Last Christmas my daughter received a Youtube gift package from me. Well, me and her two favorite Youtubers: Bob Claggett and April Wilkerson. It had stickers and pencils along with a really cool note from Bob. This meant she needed a place to put the stickers. Coincidentally, she also needed a place to store some of her tools. I knew just the project: a modified version of this Japanese toolbox built by Chris Schwarz a few years ago.
I longed for connections on multiple levels. On one level, I wanted my daughter to do most of the building. On another, I elected to use scrap wood to instill the need to be thrifty and thoughtful in our selections. The first source of wood my daughter found on a walk back from the bus stop; a neighbor had tossed out some nice poplar from a built in bookcase. She asked why someone would throw out perfectly good wood [my heart grew three sizes]. The second source came from dismantling one of my first woodworking projects: an ill-fitted toolbox I made for my mom shortly after my dad passed. With my mom moving out of the home she’d raised us in after 50 years, I knew she no longer needed this functional, sentimental item. The layers were brooding nicely.
The plans were straight forward but I didn’t want the finickiness of finger joints so I went with rabbets and cut nails. This way I could do the joinery quickly and then have my daughter bang things together. I have little experience with the router table so it was great to use the one at my community shop. It made the joints easy and accurate.
I milled up the rest of the parts and then sanded them to 150 grit. This was perfect prep for the Gypsy Pink milk paint from Real Milk Paint Co. With things painted, we started doing the joinery. We used a practice box to get the feel of driving in nails and then went on to the real thing. We even got to bust out an egg beater drill I found in my grandfather’s basement before we moved him out of his house (read: layers, baby).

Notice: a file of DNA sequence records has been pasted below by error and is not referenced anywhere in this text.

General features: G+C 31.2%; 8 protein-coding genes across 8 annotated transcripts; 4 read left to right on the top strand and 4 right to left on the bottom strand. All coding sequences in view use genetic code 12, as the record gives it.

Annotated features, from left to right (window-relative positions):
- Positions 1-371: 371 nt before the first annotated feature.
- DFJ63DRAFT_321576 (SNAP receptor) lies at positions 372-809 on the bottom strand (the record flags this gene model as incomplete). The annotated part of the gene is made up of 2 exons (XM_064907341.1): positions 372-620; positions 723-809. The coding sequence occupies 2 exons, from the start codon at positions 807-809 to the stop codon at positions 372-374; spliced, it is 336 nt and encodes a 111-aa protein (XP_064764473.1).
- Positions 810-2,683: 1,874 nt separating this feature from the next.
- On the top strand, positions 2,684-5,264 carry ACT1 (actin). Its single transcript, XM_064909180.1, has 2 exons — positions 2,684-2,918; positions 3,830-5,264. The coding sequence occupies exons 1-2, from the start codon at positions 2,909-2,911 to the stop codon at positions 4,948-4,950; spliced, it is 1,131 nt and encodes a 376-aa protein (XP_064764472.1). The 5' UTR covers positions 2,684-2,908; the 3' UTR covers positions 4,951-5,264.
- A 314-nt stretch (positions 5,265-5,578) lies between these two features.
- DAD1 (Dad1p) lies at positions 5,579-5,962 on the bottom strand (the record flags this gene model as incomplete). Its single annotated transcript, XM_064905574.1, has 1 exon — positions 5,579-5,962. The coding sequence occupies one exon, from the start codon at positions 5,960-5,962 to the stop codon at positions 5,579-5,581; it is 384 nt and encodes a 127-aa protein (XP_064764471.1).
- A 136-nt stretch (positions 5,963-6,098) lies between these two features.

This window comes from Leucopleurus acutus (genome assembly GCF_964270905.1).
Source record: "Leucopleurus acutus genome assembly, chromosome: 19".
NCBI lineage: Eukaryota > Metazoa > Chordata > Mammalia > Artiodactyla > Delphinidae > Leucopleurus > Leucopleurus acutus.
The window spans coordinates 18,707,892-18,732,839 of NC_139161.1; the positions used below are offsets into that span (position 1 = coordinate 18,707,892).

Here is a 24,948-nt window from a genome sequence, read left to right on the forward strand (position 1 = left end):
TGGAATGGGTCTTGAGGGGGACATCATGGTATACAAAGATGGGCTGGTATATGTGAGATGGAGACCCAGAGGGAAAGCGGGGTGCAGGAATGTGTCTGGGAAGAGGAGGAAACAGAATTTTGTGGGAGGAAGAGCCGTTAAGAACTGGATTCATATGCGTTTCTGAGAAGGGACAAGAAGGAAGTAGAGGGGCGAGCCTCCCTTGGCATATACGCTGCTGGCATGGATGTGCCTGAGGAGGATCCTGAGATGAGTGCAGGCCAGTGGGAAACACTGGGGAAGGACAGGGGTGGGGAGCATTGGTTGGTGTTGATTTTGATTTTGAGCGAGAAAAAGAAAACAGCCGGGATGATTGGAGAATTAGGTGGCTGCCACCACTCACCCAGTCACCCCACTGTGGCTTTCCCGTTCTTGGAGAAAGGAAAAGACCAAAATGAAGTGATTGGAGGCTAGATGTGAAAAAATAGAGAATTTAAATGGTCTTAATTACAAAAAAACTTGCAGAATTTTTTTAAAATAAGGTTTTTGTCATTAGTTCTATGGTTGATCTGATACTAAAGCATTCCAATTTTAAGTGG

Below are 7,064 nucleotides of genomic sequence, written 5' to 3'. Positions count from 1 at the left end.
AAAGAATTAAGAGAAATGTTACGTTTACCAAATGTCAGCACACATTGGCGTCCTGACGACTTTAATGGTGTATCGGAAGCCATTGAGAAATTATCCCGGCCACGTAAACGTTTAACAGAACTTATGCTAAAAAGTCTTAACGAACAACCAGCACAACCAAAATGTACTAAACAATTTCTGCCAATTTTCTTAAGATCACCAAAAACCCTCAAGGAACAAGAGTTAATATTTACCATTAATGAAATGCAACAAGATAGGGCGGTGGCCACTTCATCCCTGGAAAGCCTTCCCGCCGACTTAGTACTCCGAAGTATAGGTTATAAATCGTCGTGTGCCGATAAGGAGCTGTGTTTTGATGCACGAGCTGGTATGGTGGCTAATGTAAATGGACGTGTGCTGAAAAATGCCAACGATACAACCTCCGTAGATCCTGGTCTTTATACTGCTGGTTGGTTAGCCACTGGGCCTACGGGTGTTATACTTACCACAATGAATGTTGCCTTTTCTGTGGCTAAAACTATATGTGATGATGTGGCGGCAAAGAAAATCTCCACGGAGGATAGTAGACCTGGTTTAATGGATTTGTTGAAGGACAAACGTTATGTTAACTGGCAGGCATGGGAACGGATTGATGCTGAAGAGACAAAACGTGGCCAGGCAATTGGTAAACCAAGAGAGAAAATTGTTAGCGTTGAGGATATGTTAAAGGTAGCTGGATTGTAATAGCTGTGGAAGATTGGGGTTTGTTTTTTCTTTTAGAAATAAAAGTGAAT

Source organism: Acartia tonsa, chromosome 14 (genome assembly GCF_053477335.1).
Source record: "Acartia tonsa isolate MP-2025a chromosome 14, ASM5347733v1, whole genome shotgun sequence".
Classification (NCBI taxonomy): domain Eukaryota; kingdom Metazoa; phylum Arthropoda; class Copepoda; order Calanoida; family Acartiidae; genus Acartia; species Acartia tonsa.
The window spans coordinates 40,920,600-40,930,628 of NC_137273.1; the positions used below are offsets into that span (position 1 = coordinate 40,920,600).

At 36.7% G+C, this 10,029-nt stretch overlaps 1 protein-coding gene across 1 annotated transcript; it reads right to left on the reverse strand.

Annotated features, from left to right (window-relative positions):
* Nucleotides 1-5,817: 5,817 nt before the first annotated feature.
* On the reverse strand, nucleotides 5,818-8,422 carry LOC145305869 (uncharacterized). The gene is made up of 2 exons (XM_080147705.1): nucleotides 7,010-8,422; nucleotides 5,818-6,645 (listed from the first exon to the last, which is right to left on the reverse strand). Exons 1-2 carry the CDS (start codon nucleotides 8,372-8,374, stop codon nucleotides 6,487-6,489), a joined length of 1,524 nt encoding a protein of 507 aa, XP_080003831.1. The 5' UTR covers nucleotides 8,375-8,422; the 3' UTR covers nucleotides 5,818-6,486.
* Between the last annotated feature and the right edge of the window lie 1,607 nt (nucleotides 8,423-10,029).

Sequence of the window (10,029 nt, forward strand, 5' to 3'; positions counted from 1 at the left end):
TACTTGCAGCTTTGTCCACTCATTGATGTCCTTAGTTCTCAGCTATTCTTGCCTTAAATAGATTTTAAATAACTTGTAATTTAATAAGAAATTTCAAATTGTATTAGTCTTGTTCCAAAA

The box was built and ready for the lid. I wanted to impart a lesson on design and asked if she would like to make the lid a bit flashier. I had some extra maple from the drawer sides of her dresser and knew they’d add pizzaz. Unfortunately, the board was juuuust a bit small to cover the entire opening. I explained we only needed about ¼” of material to fit the lid and use this as another design opportunity. She really likes purpleheart so I glued up a panel with a racing stripe.
And there the box sat for a while. She lost interest and I didn’t want to push things. Inspiration struck while we were out at Sherwin Williams. She saw this display and wanted to know if we could buy some stain. I didn’t know this but they can mix up any color on the display using a base formula. Plus, it was only $8 for a quart. Score.
Again, the project sat for a few weeks and she didn’t want to work on it. I finally asked her if she just wanted me to finish it and she said yes. Her sister offered to help with the stain and I put everything together on my own one afternoon.
When it was all done she immediately got out her stickers and started putting her tools in it. She also gave me a big hug. The box has been completed for two months and she asks to go into the shop constantly. I’m glad I let her dictate the pace and I’m also glad I finished it for her. At the time I was a little disappointed she didn’t do more of the “work” herself. But upon reflection, I realized she was teaching me a lesson in patience and restraint. You gotta love the layers.